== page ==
Transduction of Human Bone Marrow by Adenoviral Vector Academic Article uri icon

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abstract

  • Recombinant adenoviral vectors have been shown to be potential new tools for a variety of human gene therapy protocols. We examined the effectiveness of an adenovirus vector for gene transfer into human bone marrow (BM). Mononuclear cells from one adenosine deaminase (ADA)-deficient and two normal human BM samples were transduced by an E1-defective adenoviral vector encoding human ADA and kept in myeloid long-term culture. Retroviral gene transfer was also performed with the ADA-deficient bone marrow as a control. The transduced cells were harvested at different times and the expression of the vector-encoded ADa in crude cell extracts of nonadherent cells was analyzed. The expression from Ad-ADA was higher than that from a retroviral vector at 1 week post-transduction. In half of the experiments, the ADA activity decreased with passage. Unexpectedly, sustained expression from Ad-ADA was observed in the other half. At the end of the experiments (2 months), free virus from BM cultures which showed sustained expression of ADA was detected on 293 cells. Several independent virus clones were isolated and analyzed and found to be Ad-ADA. Our results suggest potential use of adenoviral vectors for gene therapy that does not require sustained expression, as with cytokine gene transfer for cancer gene therapy. However, our finding that infectious virus can sometimes persist might raise issues regarding the leakiness of human adenovirus vectors in cells of some human tissues.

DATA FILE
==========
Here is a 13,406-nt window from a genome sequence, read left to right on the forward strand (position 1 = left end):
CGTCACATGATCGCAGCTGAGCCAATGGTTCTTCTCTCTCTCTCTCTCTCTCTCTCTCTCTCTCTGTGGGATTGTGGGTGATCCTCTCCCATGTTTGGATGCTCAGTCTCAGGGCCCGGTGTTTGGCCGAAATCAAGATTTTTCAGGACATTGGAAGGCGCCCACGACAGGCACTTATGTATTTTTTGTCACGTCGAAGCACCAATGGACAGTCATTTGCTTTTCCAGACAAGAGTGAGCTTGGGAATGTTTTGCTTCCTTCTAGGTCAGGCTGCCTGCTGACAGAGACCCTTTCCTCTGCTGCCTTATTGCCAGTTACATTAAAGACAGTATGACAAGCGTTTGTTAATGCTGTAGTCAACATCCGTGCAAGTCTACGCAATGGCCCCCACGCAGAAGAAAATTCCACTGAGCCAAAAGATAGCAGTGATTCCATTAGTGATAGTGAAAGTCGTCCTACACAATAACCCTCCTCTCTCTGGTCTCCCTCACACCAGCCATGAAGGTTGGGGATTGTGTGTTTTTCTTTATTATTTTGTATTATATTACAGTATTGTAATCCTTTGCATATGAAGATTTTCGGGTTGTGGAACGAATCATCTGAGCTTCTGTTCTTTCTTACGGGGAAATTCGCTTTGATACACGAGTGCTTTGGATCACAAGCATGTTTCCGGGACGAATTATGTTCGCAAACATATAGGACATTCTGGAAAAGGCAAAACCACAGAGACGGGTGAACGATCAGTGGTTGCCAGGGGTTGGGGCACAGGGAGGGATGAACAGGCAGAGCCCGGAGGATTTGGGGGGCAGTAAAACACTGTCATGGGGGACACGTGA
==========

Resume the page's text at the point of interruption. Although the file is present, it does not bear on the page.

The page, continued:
publication date

  • August 1994